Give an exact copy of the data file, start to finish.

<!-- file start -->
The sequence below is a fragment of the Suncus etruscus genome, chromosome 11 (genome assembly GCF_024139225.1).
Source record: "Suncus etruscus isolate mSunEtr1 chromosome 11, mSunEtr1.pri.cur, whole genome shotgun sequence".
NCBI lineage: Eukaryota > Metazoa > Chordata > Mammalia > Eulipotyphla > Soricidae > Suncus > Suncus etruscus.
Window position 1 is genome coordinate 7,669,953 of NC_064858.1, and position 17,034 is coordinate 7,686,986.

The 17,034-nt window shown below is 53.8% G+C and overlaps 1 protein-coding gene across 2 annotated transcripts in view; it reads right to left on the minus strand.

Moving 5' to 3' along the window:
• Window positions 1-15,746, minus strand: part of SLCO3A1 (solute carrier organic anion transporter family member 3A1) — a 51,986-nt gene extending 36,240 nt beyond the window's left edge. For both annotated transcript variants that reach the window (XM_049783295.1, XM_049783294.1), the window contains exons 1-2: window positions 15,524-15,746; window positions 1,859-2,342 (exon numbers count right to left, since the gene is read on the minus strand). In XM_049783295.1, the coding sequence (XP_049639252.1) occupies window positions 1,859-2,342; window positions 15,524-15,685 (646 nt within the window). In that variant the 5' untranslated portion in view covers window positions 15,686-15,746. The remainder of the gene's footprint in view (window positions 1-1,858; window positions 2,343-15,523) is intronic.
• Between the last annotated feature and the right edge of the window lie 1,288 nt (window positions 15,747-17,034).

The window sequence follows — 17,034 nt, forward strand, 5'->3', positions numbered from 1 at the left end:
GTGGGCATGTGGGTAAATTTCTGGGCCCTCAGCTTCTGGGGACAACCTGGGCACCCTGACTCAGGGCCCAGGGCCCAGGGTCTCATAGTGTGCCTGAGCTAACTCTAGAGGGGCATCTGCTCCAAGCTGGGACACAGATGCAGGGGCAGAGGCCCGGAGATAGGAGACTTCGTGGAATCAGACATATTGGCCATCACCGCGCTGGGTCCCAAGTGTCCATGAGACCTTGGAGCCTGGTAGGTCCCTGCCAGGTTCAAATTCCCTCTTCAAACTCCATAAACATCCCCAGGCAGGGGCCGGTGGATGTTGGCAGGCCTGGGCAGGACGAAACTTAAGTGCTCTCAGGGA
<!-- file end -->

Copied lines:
The sequence below is a fragment of the Suncus etruscus genome, chromosome 11 (genome assembly GCF_024139225.1).
Source record: "Suncus etruscus isolate mSunEtr1 chromosome 11, mSunEtr1.pri.cur, whole genome shotgun sequence".
NCBI lineage: Eukaryota > Metazoa > Chordata > Mammalia > Eulipotyphla > Soricidae > Suncus > Suncus etruscus.
Window position 1 is genome coordinate 7,669,953 of NC_064858.1, and position 17,034 is coordinate 7,686,986.

The 17,034-nt window shown below is 53.8% G+C and overlaps 1 protein-coding gene across 2 annotated transcripts in view; it reads right to left on the minus strand.

Moving 5' to 3' along the window:
• Window positions 1-15,746, minus strand: part of SLCO3A1 (solute carrier organic anion transporter family member 3A1) — a 51,986-nt gene extending 36,240 nt beyond the window's left edge. For both annotated transcript variants that reach the window (XM_049783295.1, XM_049783294.1), the window contains exons 1-2: window positions 15,524-15,746; window positions 1,859-2,342 (exon numbers count right to left, since the gene is read on the minus strand). In XM_049783295.1, the coding sequence (XP_049639252.1) occupies window positions 1,859-2,342; window positions 15,524-15,685 (646 nt within the window). In that variant the 5' untranslated portion in view covers window positions 15,686-15,746. The remainder of the gene's footprint in view (window positions 1-1,858; window positions 2,343-15,523) is intronic.
• Between the last annotated feature and the right edge of the window lie 1,288 nt (window positions 15,747-17,034).

The window sequence follows — 17,034 nt, forward strand, 5'->3', positions numbered from 1 at the left end:
GTGGGCATGTGGGTAAATTTCTGGGCCCTCAGCTTCTGGGGACAACCTGGGCACCCTGACTCAGGGCCCAGGGCCCAGGGTCTCATAGTGTGCCTGAGCTAACTCTAGAGGGGCATCTGCTCCAAGCTGGGACACAGATGCAGGGGCAGAGGCCCGGAGATAGGAGACTTCGTGGAATCAGACATATTGGCCATCACCGCGCTGGGTCCCAAGTGTCCATGAGACCTTGGAGCCTGGTAGGTCCCTGCCAGGTTCAAATTCCCTCTTCAAACTCCATAAACATCCCCAGGCAGGGGCCGGTGGATGTTGGCAGGCCTGGGCAGGACGAAACTTAAGTGCTCTCAGGGA